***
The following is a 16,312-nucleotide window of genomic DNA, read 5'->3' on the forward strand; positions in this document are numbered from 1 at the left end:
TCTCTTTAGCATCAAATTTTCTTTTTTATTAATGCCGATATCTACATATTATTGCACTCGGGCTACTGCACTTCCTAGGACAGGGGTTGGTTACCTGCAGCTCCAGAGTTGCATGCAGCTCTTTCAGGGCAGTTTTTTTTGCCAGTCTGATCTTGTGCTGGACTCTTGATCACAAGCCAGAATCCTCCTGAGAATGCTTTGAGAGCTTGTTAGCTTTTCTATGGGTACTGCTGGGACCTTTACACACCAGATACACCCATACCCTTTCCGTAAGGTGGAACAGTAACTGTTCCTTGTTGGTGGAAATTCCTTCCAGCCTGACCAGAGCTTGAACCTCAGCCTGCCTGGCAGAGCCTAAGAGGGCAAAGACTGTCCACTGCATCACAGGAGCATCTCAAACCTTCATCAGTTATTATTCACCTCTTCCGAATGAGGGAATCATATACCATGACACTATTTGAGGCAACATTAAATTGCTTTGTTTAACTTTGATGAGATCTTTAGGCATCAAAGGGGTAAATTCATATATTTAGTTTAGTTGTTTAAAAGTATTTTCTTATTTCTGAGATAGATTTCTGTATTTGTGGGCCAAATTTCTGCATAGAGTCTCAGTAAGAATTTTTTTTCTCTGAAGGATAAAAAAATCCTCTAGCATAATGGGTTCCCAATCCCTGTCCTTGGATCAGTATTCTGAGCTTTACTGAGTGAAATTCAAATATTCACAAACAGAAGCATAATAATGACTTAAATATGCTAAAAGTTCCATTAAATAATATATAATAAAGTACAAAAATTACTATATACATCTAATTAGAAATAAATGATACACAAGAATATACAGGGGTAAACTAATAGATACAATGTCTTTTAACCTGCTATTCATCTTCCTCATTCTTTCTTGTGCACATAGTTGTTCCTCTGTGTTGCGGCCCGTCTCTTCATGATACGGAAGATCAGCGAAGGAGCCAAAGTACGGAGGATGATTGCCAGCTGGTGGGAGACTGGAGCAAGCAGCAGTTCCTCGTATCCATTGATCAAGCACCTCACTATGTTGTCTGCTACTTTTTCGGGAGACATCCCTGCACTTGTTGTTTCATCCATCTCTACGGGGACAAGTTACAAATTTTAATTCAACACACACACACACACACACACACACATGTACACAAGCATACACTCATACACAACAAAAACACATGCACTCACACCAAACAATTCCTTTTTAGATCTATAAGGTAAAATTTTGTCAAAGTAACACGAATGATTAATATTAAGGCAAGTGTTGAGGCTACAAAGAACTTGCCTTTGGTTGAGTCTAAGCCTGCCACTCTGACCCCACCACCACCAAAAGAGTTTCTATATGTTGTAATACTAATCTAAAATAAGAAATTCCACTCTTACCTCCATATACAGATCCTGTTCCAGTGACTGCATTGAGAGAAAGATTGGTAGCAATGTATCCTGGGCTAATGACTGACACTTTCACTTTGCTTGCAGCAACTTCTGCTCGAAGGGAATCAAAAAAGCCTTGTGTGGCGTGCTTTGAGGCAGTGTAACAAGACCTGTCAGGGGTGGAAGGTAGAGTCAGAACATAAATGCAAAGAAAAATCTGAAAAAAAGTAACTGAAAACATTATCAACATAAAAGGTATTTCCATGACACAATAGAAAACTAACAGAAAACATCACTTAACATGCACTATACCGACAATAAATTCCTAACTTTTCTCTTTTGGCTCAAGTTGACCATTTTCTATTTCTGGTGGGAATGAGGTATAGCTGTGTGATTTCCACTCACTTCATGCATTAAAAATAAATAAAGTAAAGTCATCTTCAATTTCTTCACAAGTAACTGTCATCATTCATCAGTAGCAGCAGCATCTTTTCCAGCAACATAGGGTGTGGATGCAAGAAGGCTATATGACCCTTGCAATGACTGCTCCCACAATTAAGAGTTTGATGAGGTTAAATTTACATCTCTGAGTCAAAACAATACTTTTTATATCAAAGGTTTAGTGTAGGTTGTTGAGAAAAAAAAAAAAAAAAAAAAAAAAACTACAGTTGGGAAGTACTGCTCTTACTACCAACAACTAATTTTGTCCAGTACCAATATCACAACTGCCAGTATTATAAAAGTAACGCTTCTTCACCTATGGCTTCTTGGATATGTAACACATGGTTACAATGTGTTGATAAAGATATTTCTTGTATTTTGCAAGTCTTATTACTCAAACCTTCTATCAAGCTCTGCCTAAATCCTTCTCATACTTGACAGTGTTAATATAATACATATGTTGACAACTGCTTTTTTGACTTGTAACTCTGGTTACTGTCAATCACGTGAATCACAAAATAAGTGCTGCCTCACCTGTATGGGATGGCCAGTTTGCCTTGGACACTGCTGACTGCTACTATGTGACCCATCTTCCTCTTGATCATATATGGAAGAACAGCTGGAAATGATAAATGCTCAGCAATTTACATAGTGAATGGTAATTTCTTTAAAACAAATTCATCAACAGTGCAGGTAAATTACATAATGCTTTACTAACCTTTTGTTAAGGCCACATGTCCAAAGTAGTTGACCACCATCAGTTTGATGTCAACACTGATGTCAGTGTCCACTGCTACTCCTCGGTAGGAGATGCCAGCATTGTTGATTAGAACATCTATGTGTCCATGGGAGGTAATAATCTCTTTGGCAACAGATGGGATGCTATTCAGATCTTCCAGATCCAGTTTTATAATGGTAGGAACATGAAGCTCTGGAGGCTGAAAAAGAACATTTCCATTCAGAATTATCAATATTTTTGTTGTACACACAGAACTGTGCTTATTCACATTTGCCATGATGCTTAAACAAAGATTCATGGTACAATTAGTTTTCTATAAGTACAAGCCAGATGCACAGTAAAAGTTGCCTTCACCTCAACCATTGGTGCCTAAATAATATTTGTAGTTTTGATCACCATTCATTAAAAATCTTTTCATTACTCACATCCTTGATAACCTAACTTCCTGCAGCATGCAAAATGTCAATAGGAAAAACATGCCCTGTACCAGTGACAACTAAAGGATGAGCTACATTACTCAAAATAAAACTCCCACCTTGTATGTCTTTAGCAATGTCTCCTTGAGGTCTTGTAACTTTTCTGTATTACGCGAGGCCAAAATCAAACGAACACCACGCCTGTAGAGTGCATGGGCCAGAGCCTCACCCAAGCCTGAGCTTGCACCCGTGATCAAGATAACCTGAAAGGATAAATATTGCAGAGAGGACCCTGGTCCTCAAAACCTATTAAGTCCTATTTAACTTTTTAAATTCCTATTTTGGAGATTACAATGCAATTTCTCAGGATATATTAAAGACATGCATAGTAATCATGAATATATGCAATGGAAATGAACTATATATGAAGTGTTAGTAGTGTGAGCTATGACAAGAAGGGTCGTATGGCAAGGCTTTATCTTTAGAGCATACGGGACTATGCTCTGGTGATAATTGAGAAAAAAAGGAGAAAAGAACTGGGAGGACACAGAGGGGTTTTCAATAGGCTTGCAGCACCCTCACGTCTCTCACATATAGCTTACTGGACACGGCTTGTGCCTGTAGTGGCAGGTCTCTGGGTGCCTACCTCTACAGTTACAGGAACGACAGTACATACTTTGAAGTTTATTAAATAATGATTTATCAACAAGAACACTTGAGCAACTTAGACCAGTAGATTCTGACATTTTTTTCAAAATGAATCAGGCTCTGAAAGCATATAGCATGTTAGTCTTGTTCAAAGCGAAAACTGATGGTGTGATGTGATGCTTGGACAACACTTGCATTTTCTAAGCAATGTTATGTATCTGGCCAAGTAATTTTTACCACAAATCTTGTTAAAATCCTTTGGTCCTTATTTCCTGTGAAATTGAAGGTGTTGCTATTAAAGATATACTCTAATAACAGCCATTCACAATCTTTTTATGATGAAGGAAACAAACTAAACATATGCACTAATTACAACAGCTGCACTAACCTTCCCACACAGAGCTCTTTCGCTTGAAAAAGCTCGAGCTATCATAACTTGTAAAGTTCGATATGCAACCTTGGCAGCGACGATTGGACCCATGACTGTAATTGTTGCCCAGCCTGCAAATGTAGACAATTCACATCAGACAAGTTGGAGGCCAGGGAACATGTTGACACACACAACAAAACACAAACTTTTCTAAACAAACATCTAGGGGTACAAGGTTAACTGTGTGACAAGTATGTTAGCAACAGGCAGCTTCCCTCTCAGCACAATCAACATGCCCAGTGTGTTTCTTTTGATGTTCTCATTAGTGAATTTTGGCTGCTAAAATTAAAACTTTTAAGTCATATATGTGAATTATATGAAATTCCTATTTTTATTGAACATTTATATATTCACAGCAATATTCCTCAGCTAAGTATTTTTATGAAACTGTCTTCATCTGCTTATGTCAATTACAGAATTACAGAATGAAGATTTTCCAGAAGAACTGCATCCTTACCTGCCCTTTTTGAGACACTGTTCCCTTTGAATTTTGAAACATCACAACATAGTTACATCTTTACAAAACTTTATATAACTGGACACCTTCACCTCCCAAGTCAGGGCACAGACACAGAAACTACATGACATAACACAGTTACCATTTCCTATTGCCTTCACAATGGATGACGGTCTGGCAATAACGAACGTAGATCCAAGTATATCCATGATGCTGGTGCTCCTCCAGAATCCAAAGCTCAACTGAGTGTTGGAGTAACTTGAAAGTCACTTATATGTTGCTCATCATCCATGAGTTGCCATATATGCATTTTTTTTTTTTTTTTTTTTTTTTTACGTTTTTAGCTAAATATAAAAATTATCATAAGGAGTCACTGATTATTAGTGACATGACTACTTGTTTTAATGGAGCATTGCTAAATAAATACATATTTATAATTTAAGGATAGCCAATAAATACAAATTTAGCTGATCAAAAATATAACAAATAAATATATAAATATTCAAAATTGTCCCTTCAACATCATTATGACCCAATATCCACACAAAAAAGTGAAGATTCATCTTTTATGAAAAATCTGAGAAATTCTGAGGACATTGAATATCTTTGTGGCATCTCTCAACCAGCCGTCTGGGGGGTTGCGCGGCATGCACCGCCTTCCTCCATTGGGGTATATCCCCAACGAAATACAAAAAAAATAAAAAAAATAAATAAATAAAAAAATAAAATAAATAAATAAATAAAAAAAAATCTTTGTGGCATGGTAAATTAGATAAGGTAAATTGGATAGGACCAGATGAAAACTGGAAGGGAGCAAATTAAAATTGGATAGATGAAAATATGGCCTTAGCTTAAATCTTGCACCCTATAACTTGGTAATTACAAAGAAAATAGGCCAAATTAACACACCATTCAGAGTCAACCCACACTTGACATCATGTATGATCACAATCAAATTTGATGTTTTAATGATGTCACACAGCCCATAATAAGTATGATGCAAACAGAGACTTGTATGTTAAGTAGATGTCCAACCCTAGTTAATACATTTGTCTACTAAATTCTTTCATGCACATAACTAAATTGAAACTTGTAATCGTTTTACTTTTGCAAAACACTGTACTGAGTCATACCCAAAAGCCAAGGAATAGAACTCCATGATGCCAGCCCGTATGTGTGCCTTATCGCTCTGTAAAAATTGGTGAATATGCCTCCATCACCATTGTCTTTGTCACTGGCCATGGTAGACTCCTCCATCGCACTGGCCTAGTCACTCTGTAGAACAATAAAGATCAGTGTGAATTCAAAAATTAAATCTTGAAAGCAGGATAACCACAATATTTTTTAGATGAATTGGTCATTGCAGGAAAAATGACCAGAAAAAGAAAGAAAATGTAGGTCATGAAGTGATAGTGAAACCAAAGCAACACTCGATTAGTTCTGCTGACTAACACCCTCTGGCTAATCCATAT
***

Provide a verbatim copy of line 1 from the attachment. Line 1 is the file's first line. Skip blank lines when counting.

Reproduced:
The following is a 16,312-nucleotide window of genomic DNA, read 5'->3' on the forward strand; positions in this document are numbered from 1 at the left end: